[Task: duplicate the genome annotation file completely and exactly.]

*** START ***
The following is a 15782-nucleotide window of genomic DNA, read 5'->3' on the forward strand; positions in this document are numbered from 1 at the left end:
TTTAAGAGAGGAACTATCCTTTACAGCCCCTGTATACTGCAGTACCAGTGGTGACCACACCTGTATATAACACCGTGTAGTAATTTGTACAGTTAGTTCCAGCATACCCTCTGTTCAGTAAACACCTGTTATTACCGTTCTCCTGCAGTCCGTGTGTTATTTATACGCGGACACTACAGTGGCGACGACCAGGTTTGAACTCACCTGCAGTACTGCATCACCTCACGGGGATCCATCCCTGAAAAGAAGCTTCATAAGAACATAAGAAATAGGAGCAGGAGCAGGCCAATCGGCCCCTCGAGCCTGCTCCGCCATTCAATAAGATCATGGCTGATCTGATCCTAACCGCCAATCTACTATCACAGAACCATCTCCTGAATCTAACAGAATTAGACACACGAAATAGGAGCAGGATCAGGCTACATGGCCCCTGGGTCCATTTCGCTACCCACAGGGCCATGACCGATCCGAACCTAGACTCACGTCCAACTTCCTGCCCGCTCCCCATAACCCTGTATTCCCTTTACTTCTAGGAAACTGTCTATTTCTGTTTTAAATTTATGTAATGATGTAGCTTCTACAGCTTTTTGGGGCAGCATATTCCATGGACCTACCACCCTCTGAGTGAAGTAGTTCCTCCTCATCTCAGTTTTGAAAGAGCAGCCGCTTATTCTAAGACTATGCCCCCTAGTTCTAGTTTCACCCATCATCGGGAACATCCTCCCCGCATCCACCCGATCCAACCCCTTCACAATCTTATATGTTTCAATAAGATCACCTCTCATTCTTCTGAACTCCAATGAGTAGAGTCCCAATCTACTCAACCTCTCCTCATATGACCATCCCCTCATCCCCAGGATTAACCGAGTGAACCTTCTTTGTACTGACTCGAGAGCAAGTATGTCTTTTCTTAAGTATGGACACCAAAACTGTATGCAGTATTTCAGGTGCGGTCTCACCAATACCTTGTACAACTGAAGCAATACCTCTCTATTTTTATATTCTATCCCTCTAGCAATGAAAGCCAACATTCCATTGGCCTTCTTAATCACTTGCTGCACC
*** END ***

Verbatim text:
The following is a 15782-nucleotide window of genomic DNA, read 5'->3' on the forward strand; positions in this document are numbered from 1 at the left end:
TTTAAGAGAGGAACTATCCTTTACAGCCCCTGTATACTGCAGTACCAGTGGTGACCACACCTGTATATAACACCGTGTAGTAATTTGTACAGTTAGTTCCAGCATACCCTCTGTTCAGTAAACACCTGTTATTACCGTTCTCCTGCAGTCCGTGTGTTATTTATACGCGGACACTACAGTGGCGACGACCAGGTTTGAACTCACCTGCAGTACTGCATCACCTCACGGGGATCCATCCCTGAAAAGAAGCTTCATAAGAACATAAGAAATAGGAGCAGGAGCAGGCCAATCGGCCCCTCGAGCCTGCTCCGCCATTCAATAAGATCATGGCTGATCTGATCCTAACCGCCAATCTACTATCACAGAACCATCTCCTGAATCTAACAGAATTAGACACACGAAATAGGAGCAGGATCAGGCTACATGGCCCCTGGGTCCATTTCGCTACCCACAGGGCCATGACCGATCCGAACCTAGACTCACGTCCAACTTCCTGCCCGCTCCCCATAACCCTGTATTCCCTTTACTTCTAGGAAACTGTCTATTTCTGTTTTAAATTTATGTAATGATGTAGCTTCTACAGCTTTTTGGGGCAGCATATTCCATGGACCTACCACCCTCTGAGTGAAGTAGTTCCTCCTCATCTCAGTTTTGAAAGAGCAGCCGCTTATTCTAAGACTATGCCCCCTAGTTCTAGTTTCACCCATCATCGGGAACATCCTCCCCGCATCCACCCGATCCAACCCCTTCACAATCTTATATGTTTCAATAAGATCACCTCTCATTCTTCTGAACTCCAATGAGTAGAGTCCCAATCTACTCAACCTCTCCTCATATGACCATCCCCTCATCCCCAGGATTAACCGAGTGAACCTTCTTTGTACTGACTCGAGAGCAAGTATGTCTTTTCTTAAGTATGGACACCAAAACTGTATGCAGTATTTCAGGTGCGGTCTCACCAATACCTTGTACAACTGAAGCAATACCTCTCTATTTTTATATTCTATCCCTCTAGCAATGAAAGCCAACATTCCATTGGCCTTCTTAATCACTTGCTGCACC